But, of course, not every owner explores the potential of cars like the Cayenne Turbo – just as most four-wheel drives never leave the tarmac and most utes have empty trays.
The appeal, even in normal commuter driving, is the deep rumble of the V8 and the ease with which you get a surge in acceleration. It’s knowing what is at your disposal rather than using it all the time.
The grip from the tyres is profound. They are a large part of the reason performance SUVs now feel more car-like and less ponderous than before.
As with the wagon, the Cayenne Coupe has an all-aluminium body. However, it also has the option of a carbon-fibre roof, which is 21kg lighter than the standard version that comes with a panoramic sunroof.
Because the roof line is sleeker than the wagon, the Cayenne Coupe has a lower centre of gravity. I wouldn’t like to take a blindfold test and then be asked to pick the difference, but the physics behind this is pretty straightforward: the Coupe should thread through corners with a little more agility than the Cayenne wagon, which has the bulk of its body weight positioned slightly higher.
To exaggerate the point, would you rather attempt a slalom in a low-slung hatchback, or in a ute with a large camper mounted on top of it? You get the idea.
The regular Cayenne is already one of the SUV benchmarks for handling corners, the Coupe refines that even further.
Downsides? As glorious as the V8 engine and sports exhaust sound, both are a little muted – even though Porsche has intentionally removed some of the sound-deadening to give drivers the full chorus. A Mercedes-AMG V8 sounds angrier and louder, so Porsche could turn up the volume if it so desired.
The sloping windscreen pillars can block the driver’s front three-quarter view in corners and obscure pedestrians at crossings. Wide pillars are, unfortunately, the trade-off for stronger crash-protection structures and affect many new cars, but it’s especially so in the Cayenne Coupe due to the angle of the windscreen.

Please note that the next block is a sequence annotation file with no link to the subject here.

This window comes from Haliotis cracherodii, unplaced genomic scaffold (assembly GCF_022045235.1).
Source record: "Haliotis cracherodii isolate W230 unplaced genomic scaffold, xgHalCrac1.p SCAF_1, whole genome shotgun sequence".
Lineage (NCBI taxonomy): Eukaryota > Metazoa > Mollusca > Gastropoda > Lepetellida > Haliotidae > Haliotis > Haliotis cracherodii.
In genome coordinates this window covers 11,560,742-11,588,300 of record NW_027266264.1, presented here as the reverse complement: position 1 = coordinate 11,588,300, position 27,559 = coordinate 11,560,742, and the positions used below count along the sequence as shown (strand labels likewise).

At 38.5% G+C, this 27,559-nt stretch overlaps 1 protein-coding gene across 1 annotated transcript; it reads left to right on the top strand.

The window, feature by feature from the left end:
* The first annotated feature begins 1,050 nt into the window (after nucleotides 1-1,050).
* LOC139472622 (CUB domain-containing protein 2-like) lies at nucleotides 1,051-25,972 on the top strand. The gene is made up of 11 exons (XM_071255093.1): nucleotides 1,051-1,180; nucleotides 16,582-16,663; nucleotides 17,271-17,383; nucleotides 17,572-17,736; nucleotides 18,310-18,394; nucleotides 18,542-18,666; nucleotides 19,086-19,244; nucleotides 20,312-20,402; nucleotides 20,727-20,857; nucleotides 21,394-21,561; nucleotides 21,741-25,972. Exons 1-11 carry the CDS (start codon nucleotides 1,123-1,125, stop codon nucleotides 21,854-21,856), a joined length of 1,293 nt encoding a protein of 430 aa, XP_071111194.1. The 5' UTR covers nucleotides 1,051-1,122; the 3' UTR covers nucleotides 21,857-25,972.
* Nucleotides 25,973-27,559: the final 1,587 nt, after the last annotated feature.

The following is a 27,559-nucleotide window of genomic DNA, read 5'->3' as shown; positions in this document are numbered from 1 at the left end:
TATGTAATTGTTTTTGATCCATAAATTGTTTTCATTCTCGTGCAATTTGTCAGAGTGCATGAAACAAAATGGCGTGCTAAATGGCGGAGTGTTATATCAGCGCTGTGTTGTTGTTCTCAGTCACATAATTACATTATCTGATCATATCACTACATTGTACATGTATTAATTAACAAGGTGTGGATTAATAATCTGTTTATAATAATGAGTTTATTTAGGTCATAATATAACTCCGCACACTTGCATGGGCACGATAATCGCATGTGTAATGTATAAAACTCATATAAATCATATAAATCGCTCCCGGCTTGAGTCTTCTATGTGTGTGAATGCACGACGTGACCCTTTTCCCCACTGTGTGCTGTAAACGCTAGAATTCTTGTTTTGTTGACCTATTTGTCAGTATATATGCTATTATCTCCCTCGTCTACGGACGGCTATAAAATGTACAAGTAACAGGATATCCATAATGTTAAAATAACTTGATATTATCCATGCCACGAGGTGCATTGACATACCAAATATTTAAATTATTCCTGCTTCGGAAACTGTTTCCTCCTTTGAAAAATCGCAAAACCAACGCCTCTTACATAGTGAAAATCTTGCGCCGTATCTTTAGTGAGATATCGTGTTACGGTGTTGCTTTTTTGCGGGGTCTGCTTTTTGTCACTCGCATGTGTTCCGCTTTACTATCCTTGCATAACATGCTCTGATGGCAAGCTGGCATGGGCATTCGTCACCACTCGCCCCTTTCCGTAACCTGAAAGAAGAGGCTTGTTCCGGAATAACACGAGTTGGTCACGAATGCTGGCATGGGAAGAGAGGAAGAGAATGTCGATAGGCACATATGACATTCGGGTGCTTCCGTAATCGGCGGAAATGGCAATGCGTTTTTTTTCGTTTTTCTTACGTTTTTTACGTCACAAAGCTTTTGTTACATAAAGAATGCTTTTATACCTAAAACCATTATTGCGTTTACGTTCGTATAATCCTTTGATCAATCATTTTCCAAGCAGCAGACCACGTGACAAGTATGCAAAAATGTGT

Stepping down to the next model in the range, the twin-turbo V6 Cayenne Coupe S (324kW/550Nm), was not an anti-climax, despite having comparitively less power than the V8. This is the engine shared with the Audi RS5 and it’s an absolute gem; although, as with the V8, it’s a little too quiet, even in Sports mode.
There’s no denying its capability, however. It covers ground with ease and is only marginally slower than the V8 (0–100km/h in 5.0 seconds). It’s deceivingly quick because there’s less fanfare from under the bonnet. Fuel misers will appreciate the savings at the bowser, though, with a claimed fuel consumption average of 9.2 to 9.2L/100km when taking it easy.
The balance is equally impressive and feels a touch less nose-heavy than the V8, thanks no doubt to the smaller and lighter engine. If the budget only stretched this far, you wouldn’t be disappointed.
The biggest surprise for me, though, was the base-model Cayenne with the single-turbo V6 (250kW/450Nm). Despite having less grunt on paper, it honestly didn’t feel any slower or less powerful than the twin-turbo V6, even though its official 0–100km/h claim is 6.0 seconds. It also uses the same amount of fuel as the twin turbo V6, according to the average consumption figures.
The test car was equipped with optional air suspension, which clearly enhanced how it handled, so we can’t tell you how the regular suspension behaves.
However, as much as I enjoyed the twin-turbo V6, the standard Cayenne with the optional air suspension would be the pick if you don’t want to splash out. Rarely is the cheapest option a standout when presented with two choices.
If money is no object, of course the flagship Cayenne Turbo is hard to beat. It might be expensive, but there are really only two other SUVs that are faster than it on the road.
One of them is a Lamborghini – and it doesn’t even get the Porsche’s fancy race-car-style rear wing.
This reporter is on Twitter: @JoshuaDowling